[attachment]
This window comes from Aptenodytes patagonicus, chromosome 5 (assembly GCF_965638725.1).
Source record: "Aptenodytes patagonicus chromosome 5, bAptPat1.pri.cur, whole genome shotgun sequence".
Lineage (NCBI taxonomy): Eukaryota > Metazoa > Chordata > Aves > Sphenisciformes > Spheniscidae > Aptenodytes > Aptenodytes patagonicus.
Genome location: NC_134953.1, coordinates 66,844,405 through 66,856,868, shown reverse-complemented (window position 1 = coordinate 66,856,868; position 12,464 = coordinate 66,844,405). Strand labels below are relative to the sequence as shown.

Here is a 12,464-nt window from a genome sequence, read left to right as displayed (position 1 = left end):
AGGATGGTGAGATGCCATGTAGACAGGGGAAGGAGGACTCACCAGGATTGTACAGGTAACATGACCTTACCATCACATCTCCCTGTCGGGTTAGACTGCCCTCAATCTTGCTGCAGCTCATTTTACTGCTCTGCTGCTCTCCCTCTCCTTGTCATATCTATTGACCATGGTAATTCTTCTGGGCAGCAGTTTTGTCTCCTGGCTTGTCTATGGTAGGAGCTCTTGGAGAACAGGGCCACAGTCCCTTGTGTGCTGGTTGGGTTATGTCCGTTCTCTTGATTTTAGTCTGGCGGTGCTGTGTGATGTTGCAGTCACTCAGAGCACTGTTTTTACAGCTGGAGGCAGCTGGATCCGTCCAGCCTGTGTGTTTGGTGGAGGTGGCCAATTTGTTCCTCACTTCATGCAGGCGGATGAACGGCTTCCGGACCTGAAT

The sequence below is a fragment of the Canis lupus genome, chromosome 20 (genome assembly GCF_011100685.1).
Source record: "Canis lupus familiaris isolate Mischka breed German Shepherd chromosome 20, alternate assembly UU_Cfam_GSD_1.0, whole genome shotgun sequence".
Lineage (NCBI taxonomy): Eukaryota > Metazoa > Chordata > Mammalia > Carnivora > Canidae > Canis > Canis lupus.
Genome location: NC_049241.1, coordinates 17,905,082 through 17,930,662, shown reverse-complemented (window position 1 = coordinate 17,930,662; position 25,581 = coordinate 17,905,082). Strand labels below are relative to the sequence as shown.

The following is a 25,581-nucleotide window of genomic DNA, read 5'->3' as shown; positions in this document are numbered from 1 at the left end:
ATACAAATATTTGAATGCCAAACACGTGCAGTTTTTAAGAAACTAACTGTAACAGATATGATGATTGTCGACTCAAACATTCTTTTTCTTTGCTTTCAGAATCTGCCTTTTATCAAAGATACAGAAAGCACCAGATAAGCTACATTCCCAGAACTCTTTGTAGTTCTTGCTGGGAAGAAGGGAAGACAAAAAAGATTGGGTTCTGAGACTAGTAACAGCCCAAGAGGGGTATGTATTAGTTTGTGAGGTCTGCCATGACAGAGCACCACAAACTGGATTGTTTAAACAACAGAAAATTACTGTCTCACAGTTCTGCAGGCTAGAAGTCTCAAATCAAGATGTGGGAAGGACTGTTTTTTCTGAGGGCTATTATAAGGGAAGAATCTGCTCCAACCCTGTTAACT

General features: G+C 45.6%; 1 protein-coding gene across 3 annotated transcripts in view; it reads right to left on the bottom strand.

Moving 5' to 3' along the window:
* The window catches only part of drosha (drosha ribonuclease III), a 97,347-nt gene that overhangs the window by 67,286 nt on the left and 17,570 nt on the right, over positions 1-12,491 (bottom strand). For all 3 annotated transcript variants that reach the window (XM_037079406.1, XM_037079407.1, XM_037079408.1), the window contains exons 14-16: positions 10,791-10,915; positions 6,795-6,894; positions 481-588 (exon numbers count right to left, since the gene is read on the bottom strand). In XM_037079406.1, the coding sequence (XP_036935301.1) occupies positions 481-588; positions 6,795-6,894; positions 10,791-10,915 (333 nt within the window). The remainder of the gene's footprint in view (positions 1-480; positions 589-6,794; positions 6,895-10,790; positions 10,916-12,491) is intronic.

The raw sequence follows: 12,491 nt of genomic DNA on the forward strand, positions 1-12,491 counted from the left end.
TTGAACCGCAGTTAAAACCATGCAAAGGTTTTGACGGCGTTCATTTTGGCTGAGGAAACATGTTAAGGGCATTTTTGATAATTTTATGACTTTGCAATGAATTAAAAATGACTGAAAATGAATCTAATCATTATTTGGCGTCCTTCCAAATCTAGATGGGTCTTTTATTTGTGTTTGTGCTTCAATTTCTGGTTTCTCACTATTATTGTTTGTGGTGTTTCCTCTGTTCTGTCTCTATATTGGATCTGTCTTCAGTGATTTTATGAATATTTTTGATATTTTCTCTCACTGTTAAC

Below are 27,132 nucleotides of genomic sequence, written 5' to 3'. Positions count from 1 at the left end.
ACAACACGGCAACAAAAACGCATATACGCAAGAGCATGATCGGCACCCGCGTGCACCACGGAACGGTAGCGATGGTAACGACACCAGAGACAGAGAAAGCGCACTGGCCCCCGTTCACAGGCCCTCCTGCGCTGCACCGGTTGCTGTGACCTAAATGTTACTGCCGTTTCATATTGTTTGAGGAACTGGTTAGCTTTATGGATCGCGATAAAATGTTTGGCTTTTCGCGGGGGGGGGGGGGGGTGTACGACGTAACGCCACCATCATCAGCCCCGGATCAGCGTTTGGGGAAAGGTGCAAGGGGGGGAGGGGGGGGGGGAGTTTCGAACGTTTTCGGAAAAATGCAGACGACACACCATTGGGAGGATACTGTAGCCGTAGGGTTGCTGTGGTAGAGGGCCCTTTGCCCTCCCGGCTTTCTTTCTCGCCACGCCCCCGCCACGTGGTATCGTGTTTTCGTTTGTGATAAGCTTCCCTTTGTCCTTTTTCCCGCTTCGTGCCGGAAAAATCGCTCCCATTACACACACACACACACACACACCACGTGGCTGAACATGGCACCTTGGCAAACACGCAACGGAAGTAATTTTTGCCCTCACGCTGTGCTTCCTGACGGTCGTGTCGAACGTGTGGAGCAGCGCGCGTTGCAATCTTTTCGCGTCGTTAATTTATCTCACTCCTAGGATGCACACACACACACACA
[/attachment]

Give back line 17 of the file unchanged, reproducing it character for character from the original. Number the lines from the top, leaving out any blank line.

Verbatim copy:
TTGAACCGCAGTTAAAACCATGCAAAGGTTTTGACGGCGTTCATTTTGGCTGAGGAAACATGTTAAGGGCATTTTTGATAATTTTATGACTTTGCAATGAATTAAAAATGACTGAAAATGAATCTAATCATTATTTGGCGTCCTTCCAAATCTAGATGGGTCTTTTATTTGTGTTTGTGCTTCAATTTCTGGTTTCTCACTATTATTGTTTGTGGTGTTTCCTCTGTTCTGTCTCTATATTGGATCTGTCTTCAGTGATTTTATGAATATTTTTGATATTTTCTCTCACTGTTAAC